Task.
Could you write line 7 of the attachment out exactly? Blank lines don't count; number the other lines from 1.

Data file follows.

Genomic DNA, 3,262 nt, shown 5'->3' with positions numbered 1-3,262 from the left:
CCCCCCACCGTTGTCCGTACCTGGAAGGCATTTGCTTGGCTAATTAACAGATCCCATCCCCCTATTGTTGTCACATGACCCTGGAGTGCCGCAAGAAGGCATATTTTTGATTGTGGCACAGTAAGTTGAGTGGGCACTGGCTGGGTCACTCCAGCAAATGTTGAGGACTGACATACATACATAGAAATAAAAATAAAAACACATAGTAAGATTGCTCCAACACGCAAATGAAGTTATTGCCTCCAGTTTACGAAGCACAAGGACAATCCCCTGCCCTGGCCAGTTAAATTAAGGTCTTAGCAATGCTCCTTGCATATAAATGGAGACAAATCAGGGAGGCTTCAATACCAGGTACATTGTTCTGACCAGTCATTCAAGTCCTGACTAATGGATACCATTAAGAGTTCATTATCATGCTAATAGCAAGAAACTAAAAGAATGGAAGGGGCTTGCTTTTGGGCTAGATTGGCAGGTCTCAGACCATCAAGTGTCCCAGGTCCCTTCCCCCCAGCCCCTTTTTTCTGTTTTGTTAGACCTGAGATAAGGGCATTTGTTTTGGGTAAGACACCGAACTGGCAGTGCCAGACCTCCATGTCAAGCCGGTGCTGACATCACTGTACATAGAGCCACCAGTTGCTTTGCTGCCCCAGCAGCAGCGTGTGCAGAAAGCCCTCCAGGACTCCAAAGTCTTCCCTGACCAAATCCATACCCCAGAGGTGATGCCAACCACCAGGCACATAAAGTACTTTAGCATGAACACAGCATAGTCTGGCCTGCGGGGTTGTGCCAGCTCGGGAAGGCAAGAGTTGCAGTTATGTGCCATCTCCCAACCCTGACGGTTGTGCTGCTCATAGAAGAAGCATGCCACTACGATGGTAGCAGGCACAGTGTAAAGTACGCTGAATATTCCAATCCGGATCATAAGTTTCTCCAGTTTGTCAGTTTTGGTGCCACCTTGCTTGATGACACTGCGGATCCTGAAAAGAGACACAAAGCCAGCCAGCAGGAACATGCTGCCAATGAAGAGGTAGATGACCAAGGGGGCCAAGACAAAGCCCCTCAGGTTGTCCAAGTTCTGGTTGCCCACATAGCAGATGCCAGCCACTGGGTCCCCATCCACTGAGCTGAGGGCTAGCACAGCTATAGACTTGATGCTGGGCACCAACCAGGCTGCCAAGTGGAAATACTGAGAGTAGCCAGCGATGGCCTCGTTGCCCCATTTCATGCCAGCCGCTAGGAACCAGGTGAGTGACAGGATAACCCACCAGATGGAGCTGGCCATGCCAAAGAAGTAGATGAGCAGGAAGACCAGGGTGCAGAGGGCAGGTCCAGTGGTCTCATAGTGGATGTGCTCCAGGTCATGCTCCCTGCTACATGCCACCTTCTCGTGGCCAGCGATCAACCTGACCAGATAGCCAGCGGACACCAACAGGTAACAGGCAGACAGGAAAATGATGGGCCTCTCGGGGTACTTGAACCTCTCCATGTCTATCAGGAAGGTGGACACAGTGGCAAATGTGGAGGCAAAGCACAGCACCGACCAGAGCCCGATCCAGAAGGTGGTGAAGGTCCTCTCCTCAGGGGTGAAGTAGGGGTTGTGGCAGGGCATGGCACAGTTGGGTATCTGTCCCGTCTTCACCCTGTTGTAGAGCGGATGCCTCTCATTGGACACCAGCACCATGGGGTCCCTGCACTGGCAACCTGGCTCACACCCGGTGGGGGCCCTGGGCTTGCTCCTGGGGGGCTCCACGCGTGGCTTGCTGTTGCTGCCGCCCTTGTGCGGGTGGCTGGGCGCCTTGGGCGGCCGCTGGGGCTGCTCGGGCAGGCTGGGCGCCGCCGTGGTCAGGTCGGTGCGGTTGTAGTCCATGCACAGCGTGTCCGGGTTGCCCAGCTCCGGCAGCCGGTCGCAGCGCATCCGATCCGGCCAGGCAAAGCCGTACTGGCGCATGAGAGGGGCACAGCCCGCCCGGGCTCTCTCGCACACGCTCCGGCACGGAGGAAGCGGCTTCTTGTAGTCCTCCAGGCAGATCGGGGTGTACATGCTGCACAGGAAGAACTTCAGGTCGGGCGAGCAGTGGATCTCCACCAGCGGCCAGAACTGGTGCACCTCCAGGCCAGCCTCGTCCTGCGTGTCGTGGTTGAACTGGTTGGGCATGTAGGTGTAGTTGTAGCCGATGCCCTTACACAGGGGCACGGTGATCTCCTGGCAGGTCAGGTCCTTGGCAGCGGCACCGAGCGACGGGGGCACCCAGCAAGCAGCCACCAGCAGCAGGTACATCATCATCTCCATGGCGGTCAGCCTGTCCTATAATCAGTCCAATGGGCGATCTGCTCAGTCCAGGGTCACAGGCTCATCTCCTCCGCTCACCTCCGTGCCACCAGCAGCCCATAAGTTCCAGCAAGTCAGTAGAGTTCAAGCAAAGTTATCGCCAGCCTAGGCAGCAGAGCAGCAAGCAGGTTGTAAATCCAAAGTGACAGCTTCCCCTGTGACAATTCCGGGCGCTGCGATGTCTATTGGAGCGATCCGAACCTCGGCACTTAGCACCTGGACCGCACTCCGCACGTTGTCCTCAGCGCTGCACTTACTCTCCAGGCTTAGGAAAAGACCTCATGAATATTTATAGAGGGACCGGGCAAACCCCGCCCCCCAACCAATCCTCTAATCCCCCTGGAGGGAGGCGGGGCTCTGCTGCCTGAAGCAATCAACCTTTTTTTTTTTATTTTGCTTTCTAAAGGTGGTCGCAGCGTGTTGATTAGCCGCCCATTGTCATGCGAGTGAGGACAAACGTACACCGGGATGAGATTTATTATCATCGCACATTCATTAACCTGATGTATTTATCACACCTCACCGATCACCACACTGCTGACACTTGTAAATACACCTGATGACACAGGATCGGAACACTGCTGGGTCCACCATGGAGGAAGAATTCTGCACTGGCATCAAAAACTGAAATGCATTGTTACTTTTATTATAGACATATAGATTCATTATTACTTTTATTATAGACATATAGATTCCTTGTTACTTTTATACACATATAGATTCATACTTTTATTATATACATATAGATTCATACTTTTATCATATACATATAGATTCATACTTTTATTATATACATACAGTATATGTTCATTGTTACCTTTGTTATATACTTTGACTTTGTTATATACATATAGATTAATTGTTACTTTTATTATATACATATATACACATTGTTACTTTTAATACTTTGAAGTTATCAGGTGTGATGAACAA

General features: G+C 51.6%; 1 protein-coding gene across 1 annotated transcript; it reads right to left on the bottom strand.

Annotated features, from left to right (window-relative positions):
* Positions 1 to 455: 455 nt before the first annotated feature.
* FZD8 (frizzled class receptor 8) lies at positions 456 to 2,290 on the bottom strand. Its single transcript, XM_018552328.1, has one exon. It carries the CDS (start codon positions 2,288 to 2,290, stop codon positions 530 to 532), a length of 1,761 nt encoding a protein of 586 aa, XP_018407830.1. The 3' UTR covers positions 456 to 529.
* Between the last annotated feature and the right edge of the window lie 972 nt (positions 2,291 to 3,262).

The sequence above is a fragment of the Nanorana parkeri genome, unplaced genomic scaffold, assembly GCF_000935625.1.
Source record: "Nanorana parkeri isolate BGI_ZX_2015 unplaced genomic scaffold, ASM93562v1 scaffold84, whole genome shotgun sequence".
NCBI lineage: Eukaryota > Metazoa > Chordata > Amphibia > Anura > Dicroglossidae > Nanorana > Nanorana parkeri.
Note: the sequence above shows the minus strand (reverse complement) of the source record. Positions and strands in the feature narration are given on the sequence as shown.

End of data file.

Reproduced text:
* Between the last annotated feature and the right edge of the window lie 972 nt (positions 2,291 to 3,262).